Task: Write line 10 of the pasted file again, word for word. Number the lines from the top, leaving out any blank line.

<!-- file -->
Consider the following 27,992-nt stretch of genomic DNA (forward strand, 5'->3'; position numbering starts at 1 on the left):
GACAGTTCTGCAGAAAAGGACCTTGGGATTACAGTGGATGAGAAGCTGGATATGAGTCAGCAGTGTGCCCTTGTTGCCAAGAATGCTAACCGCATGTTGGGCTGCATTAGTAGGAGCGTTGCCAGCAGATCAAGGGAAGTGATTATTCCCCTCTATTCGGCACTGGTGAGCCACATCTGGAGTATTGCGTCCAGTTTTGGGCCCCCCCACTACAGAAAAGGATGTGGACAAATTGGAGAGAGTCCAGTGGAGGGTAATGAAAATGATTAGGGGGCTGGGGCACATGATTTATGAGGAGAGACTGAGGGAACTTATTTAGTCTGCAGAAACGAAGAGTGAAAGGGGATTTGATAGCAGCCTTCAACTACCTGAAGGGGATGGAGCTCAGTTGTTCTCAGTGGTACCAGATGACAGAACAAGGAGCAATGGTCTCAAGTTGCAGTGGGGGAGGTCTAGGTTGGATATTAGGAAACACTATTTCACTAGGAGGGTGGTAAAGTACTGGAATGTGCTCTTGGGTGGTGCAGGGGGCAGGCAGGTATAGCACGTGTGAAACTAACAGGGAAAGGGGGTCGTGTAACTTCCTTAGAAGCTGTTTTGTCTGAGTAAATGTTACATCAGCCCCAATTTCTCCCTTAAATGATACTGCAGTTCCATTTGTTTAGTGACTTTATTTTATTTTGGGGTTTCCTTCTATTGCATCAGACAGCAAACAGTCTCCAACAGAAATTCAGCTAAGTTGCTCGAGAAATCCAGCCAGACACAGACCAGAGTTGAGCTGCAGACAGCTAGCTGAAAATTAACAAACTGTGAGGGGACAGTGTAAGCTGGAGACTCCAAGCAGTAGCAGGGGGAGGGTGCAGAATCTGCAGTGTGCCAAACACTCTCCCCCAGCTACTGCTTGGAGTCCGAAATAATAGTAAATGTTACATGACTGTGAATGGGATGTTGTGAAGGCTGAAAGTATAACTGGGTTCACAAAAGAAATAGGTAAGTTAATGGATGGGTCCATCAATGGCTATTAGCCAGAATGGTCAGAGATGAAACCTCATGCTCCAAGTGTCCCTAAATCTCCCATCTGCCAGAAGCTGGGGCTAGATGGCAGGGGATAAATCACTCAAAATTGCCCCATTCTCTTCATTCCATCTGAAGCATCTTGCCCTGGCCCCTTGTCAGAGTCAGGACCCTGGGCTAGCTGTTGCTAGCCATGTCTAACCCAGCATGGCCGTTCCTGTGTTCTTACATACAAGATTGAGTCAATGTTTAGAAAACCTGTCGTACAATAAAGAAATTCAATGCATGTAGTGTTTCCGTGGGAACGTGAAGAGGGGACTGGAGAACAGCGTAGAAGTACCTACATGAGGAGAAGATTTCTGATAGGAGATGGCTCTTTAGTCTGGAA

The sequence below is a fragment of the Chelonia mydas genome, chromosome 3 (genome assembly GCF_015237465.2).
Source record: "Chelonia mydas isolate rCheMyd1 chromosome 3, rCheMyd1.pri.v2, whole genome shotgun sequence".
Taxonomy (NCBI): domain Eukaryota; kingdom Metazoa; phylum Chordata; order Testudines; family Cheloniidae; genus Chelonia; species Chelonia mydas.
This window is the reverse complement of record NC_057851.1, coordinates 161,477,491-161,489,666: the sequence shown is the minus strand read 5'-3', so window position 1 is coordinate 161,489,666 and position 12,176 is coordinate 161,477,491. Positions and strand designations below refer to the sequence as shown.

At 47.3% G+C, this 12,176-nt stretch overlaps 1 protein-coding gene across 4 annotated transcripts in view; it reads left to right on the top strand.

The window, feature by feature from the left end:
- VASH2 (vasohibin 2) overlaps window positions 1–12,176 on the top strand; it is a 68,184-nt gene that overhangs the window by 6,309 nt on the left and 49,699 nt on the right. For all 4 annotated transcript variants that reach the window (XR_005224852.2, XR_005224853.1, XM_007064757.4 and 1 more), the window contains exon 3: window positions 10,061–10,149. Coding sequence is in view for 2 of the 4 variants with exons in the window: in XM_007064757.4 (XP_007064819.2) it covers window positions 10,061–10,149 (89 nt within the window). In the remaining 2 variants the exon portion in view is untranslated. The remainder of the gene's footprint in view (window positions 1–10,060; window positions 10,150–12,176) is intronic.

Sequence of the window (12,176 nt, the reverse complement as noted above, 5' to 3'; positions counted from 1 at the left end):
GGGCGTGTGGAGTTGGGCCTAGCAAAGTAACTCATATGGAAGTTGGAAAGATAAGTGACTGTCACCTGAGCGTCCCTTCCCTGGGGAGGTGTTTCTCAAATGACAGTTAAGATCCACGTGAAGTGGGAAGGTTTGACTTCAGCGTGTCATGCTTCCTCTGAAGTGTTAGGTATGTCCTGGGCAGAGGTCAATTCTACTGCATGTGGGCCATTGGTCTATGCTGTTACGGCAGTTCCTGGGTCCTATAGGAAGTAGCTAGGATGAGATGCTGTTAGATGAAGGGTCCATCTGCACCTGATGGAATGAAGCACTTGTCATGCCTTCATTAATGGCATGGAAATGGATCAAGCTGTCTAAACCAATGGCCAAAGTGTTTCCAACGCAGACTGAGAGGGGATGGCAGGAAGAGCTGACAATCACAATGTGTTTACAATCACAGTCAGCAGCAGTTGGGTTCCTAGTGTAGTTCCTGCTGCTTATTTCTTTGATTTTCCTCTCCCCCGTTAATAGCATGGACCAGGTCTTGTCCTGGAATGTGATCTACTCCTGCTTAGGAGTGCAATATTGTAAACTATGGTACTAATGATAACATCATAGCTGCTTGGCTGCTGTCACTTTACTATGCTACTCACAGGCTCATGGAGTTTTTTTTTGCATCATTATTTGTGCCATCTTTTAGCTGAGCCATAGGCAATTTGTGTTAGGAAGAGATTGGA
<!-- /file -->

Sequence of the window (12,176 nt, the reverse complement as noted above, 5' to 3'; positions counted from 1 at the left end):